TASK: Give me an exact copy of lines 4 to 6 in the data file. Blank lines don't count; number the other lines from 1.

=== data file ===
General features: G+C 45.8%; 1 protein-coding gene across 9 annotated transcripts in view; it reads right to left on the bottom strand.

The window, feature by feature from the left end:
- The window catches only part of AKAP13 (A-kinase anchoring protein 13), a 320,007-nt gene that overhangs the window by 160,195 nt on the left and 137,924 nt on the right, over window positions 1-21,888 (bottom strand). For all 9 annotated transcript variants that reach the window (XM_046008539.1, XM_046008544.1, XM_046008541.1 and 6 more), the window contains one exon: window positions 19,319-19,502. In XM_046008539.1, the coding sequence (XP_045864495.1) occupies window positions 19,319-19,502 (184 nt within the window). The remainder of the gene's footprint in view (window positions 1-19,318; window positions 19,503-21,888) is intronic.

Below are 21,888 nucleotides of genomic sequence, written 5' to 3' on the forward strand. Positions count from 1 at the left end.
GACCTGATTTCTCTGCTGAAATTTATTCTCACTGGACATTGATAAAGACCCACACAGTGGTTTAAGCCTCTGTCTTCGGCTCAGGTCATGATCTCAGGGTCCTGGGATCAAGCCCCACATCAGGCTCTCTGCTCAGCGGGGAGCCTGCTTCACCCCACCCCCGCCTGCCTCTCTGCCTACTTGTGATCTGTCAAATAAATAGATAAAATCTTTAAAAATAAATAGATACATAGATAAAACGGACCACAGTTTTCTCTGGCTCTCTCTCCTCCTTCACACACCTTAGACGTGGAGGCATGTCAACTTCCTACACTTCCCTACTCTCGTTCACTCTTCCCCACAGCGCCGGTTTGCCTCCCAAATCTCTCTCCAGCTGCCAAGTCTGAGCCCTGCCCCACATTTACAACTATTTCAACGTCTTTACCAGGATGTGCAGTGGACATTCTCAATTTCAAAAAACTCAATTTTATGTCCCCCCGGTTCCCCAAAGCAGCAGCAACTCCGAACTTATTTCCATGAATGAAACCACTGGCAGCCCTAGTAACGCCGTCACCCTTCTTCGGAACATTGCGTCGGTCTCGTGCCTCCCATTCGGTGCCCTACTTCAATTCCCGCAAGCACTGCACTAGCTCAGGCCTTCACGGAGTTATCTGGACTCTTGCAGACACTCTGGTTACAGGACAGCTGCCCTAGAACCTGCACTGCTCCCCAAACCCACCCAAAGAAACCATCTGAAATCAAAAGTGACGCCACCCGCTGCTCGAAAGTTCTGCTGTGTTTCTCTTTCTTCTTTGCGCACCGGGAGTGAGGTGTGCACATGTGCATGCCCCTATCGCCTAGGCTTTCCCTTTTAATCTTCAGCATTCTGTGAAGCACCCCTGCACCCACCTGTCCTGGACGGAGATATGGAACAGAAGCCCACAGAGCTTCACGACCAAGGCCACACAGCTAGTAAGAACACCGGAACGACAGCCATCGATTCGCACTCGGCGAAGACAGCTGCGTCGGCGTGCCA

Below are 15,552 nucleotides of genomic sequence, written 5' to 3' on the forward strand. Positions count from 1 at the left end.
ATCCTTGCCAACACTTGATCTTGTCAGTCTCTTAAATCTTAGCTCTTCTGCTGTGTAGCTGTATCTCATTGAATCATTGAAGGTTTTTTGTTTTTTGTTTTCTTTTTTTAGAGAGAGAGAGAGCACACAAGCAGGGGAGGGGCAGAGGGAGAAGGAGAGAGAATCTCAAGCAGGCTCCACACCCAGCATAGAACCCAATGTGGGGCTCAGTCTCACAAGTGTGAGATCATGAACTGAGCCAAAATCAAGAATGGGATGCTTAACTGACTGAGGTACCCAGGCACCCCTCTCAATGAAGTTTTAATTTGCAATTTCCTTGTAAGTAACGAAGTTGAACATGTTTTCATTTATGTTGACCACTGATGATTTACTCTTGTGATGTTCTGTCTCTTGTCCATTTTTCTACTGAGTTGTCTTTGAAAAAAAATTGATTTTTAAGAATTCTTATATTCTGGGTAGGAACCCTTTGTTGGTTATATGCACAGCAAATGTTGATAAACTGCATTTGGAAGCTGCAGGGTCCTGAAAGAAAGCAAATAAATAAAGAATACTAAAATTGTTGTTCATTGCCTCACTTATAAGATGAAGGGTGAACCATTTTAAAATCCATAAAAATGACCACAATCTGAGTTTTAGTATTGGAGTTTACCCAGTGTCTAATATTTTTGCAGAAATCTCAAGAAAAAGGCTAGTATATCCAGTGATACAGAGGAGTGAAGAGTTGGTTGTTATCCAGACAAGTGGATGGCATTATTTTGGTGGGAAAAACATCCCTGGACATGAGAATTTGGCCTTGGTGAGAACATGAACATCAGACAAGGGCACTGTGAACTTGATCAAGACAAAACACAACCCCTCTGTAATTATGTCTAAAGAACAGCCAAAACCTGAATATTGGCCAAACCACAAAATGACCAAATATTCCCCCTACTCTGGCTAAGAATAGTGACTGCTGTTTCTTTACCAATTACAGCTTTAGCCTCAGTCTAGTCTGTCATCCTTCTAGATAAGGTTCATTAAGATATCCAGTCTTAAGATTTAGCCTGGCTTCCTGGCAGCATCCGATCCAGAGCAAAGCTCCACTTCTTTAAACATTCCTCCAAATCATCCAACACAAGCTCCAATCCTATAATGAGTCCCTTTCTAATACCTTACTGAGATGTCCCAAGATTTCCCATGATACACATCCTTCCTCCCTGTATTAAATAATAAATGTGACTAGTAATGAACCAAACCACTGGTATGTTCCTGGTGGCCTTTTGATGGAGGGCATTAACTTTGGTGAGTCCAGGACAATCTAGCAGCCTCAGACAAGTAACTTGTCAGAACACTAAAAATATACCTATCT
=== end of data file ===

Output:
Below are 21,888 nucleotides of genomic sequence, written 5' to 3' on the forward strand. Positions count from 1 at the left end.
GACCTGATTTCTCTGCTGAAATTTATTCTCACTGGACATTGATAAAGACCCACACAGTGGTTTAAGCCTCTGTCTTCGGCTCAGGTCATGATCTCAGGGTCCTGGGATCAAGCCCCACATCAGGCTCTCTGCTCAGCGGGGAGCCTGCTTCACCCCACCCCCGCCTGCCTCTCTGCCTACTTGTGATCTGTCAAATAAATAGATAAAATCTTTAAAAATAAATAGATACATAGATAAAACGGACCACAGTTTTCTCTGGCTCTCTCTCCTCCTTCACACACCTTAGACGTGGAGGCATGTCAACTTCCTACACTTCCCTACTCTCGTTCACTCTTCCCCACAGCGCCGGTTTGCCTCCCAAATCTCTCTCCAGCTGCCAAGTCTGAGCCCTGCCCCACATTTACAACTATTTCAACGTCTTTACCAGGATGTGCAGTGGACATTCTCAATTTCAAAAAACTCAATTTTATGTCCCCCCGGTTCCCCAAAGCAGCAGCAACTCCGAACTTATTTCCATGAATGAAACCACTGGCAGCCCTAGTAACGCCGTCACCCTTCTTCGGAACATTGCGTCGGTCTCGTGCCTCCCATTCGGTGCCCTACTTCAATTCCCGCAAGCACTGCACTAGCTCAGGCCTTCACGGAGTTATCTGGACTCTTGCAGACACTCTGGTTACAGGACAGCTGCCCTAGAACCTGCACTGCTCCCCAAACCCACCCAAAGAAACCATCTGAAATCAAAAGTGACGCCACCCGCTGCTCGAAAGTTCTGCTGTGTTTCTCTTTCTTCTTTGCGCACCGGGAGTGAGGTGTGCACATGTGCATGCCCCTATCGCCTAGGCTTTCCCTTTTAATCTTCAGCATTCTGTGAAGCACCCCTGCACCCACCTGTCCTGGACGGAGATATGGAACAGAAGCCCACAGAGCTTCACGACCAAGGCCACACAGCTAGTAAGAACACCGGAACGACAGCCATCGATTCGCACTCGGCGAAGACAGCTGCGTCGGCGTGCCA

Below are 15,552 nucleotides of genomic sequence, written 5' to 3' on the forward strand. Positions count from 1 at the left end.